Cognitive Psychology. It may reflect on the state of the education debate rather than my priorities that we have got this far down the list before considering the contribution that can be made by science to education. It is only after we have analysed ideas and stated them as clearly as possible that we reach the point where they may be judged in light of empirical evidence. So many ideas in education hinge on theories about how the mind works and, therefore, the knowledge we have from psychology about how the mind works can often give us grounds to reject claims, particularly those which describe objectively observable properties of the mind. There are many empirical demonstrations which show that thinking is facilitated by knowledge. There are countless studies of the circumstance under which we remember effectively that contradict some of the deeply held convictions of many in education (for instance, claims that we can expect remember best when enjoying ourselves, or when finding things out for ourselves). There are many other results regarding our motivation and our capacity to absorb information. While there are no doubt plenty of limitations to experimental psychology and the theories inspired by it, there are plenty of ideas in education that can be safely rejected as incompatible with reliable and replicated experimental evidence or, at the very least, cast into some doubt by the lack of supporting evidence. However, we should be careful as not everything that passes for “psychology” has a sound empirical basis or, in some cases, remotely resembles a science.
Empirical studies of teaching methods. Unfortunately, we are far from having an agreed methodology for trials of educational techniques and methods. Sorting through studies to find what is reliable information gathered in a sensible way seems close to impossible. What, however, we do have is some limited grounds to make comparisons between methods. I would suggest that we can use empirical studies in the following ways.
- In the case of phonics, the empirical evidence, including much that was gathered by those who sought to disprove the effectiveness of phonics, is so overwhelming as to ensure we can dismiss phonics denialism.
- In those cases where the studies of interventions agrees with what we would expect from cognitive psychology we can, at the very least, shift the burden of evidence back to those who argue otherwise. So, for instance, we should demand that anybody promoting discovery learning or problem-solving learning provide firm evidence that it works. In such cases we have no good reason to think it would work or that it has worked.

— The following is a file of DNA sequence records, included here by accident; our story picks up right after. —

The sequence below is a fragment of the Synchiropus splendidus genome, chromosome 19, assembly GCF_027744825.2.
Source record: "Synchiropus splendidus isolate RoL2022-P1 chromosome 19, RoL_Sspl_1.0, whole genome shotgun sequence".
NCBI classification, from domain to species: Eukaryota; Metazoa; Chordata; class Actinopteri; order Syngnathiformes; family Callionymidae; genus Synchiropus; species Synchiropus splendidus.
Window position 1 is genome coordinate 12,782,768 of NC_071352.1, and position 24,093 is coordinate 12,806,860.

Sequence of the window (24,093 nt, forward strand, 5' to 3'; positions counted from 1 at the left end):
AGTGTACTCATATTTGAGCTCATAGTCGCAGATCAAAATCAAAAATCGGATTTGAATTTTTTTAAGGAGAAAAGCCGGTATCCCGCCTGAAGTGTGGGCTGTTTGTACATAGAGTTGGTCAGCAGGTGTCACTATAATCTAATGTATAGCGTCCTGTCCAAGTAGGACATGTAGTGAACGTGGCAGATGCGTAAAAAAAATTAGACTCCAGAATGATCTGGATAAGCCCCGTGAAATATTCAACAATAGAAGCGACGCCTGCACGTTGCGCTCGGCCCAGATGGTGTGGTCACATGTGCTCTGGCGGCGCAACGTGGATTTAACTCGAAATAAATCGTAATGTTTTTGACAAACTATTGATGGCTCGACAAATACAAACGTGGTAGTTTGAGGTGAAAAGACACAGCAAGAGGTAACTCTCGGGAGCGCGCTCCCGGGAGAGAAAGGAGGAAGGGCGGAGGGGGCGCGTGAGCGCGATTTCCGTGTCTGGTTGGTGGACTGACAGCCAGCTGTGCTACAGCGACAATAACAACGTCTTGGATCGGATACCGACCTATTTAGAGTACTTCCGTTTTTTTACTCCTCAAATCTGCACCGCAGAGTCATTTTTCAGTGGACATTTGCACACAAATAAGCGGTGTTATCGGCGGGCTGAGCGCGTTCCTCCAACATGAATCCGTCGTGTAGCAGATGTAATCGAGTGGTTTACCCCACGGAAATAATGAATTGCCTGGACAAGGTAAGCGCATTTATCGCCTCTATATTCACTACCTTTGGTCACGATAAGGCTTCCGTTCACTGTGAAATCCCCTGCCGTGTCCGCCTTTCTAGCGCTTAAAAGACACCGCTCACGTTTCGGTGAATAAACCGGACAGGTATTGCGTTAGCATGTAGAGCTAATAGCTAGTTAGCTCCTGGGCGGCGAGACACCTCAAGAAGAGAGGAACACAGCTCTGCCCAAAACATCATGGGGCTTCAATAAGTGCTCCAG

- Many claims in education are themselves about what the empirical evidence shows and, therefore, can be directly refuted by the empirical evidence. This is particularly likely to be the case where claims involve “magic bullets”, methods which are meant to have been shown to be incredibly effective. The more overblown the claims, the more likely it is that they can be refuted by the empirical evidence, or even just a lack of evidence.
Common sense/tradition. I consider these two together, as one is simply what people would think in the absence of a particular theory and the other is what was thought before a particular theory was adopted. Knowledge of what has been done traditionally, or what ordinary people would expect to be done, is not worthless. It is, of course, easy to come up with counter-examples to the value of common sense/tradition, such as the unreliability of the common sense, traditional belief that the sun goes round the earth, but that would simply show that in certain questions (like those involving physics) scientific evidence is more likely to be accurate than common sense/tradition. However, that people and institutions have tacit knowledge built up from and filtered by experience cannot be denied and existing institutions and practices may have survived because they are effective, even if we don’t have direct evidence that they are effective. For this reason, I think that when making decisions about practice in general, then in the absence of evidence or a sound argument either way, we should default to common sense and tradition rather than novelty or imaginative theories. Change for the sake of it, without any commitment to evaluation, is a mistake. Too often in education it is assumed that new ideas are better than old and the leadership is the ability to make arbitrary changes. We should pay attention, but not slavish devotion, to what is obvious and what has usually been done. Not because this will always be right, but because the counter-intuitive and the innovative should be supported by a sound argument.
I am not going to justify the following point in detail, but as things currently stand I am not aware of any sound argument or evidence for or against any educational practice emanating from neuroscience, sociology, psychometry, geography, comparative politics, critical theory or genetics. There is no a priori reason why studies of data from some (but not all) of those fields shouldn’t produce useful results, I just haven’t seen any that didn’t raise more questions about cause and effect than they answered. As for educational economics, I think it probably has contributed useful research but it has been more relevant to policy makers than educators.